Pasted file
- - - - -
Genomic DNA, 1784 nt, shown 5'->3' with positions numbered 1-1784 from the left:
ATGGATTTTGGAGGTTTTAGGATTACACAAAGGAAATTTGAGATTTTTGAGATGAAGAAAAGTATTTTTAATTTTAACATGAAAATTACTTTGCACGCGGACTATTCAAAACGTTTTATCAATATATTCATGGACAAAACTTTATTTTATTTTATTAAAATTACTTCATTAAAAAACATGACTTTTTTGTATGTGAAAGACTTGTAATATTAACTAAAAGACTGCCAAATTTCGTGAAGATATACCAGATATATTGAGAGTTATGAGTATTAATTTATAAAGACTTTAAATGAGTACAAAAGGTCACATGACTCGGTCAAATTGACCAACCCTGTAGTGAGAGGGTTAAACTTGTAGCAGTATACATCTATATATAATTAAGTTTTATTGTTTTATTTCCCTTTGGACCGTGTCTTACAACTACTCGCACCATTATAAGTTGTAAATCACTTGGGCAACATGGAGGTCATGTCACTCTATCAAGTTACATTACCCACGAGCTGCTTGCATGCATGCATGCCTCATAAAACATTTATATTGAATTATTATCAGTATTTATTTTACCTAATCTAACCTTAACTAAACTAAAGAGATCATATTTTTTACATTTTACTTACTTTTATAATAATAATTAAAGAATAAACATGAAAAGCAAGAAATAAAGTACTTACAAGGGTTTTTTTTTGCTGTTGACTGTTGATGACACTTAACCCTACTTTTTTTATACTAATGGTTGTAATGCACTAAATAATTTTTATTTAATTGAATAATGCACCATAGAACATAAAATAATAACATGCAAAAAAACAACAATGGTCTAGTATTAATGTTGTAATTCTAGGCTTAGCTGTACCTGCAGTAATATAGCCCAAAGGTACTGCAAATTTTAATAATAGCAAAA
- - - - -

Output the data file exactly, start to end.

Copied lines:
Genomic DNA, 1784 nt, shown 5'->3' with positions numbered 1-1784 from the left:
ATGGATTTTGGAGGTTTTAGGATTACACAAAGGAAATTTGAGATTTTTGAGATGAAGAAAAGTATTTTTAATTTTAACATGAAAATTACTTTGCACGCGGACTATTCAAAACGTTTTATCAATATATTCATGGACAAAACTTTATTTTATTTTATTAAAATTACTTCATTAAAAAACATGACTTTTTTGTATGTGAAAGACTTGTAATATTAACTAAAAGACTGCCAAATTTCGTGAAGATATACCAGATATATTGAGAGTTATGAGTATTAATTTATAAAGACTTTAAATGAGTACAAAAGGTCACATGACTCGGTCAAATTGACCAACCCTGTAGTGAGAGGGTTAAACTTGTAGCAGTATACATCTATATATAATTAAGTTTTATTGTTTTATTTCCCTTTGGACCGTGTCTTACAACTACTCGCACCATTATAAGTTGTAAATCACTTGGGCAACATGGAGGTCATGTCACTCTATCAAGTTACATTACCCACGAGCTGCTTGCATGCATGCATGCCTCATAAAACATTTATATTGAATTATTATCAGTATTTATTTTACCTAATCTAACCTTAACTAAACTAAAGAGATCATATTTTTTACATTTTACTTACTTTTATAATAATAATTAAAGAATAAACATGAAAAGCAAGAAATAAAGTACTTACAAGGGTTTTTTTTTGCTGTTGACTGTTGATGACACTTAACCCTACTTTTTTTATACTAATGGTTGTAATGCACTAAATAATTTTTATTTAATTGAATAATGCACCATAGAACATAAAATAATAACATGCAAAAAAACAACAATGGTCTAGTATTAATGTTGTAATTCTAGGCTTAGCTGTACCTGCAGTAATATAGCCCAAAGGTACTGCAAATTTTAATAATAGCAAAA